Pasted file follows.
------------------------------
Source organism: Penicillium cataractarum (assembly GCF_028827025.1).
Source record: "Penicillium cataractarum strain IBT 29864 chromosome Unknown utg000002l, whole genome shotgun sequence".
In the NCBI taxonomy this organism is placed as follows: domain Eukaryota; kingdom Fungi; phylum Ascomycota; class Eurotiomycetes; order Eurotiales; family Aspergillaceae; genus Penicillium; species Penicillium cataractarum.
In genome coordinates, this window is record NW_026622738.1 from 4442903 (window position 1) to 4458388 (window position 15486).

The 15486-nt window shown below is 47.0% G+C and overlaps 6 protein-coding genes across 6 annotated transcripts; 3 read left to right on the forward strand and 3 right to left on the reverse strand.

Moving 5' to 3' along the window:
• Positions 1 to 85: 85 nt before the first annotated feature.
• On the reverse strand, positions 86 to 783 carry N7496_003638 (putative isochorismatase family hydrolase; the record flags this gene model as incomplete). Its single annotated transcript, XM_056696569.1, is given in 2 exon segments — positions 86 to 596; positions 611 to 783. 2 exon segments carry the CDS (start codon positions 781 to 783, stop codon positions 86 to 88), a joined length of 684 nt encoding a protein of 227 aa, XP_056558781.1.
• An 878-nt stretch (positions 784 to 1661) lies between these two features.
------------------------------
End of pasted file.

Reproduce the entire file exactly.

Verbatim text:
Source organism: Penicillium cataractarum (assembly GCF_028827025.1).
Source record: "Penicillium cataractarum strain IBT 29864 chromosome Unknown utg000002l, whole genome shotgun sequence".
In the NCBI taxonomy this organism is placed as follows: domain Eukaryota; kingdom Fungi; phylum Ascomycota; class Eurotiomycetes; order Eurotiales; family Aspergillaceae; genus Penicillium; species Penicillium cataractarum.
In genome coordinates, this window is record NW_026622738.1 from 4442903 (window position 1) to 4458388 (window position 15486).

The 15486-nt window shown below is 47.0% G+C and overlaps 6 protein-coding genes across 6 annotated transcripts; 3 read left to right on the forward strand and 3 right to left on the reverse strand.

Moving 5' to 3' along the window:
• Positions 1 to 85: 85 nt before the first annotated feature.
• On the reverse strand, positions 86 to 783 carry N7496_003638 (putative isochorismatase family hydrolase; the record flags this gene model as incomplete). Its single annotated transcript, XM_056696569.1, is given in 2 exon segments — positions 86 to 596; positions 611 to 783. 2 exon segments carry the CDS (start codon positions 781 to 783, stop codon positions 86 to 88), a joined length of 684 nt encoding a protein of 227 aa, XP_056558781.1.
• An 878-nt stretch (positions 784 to 1661) lies between these two features.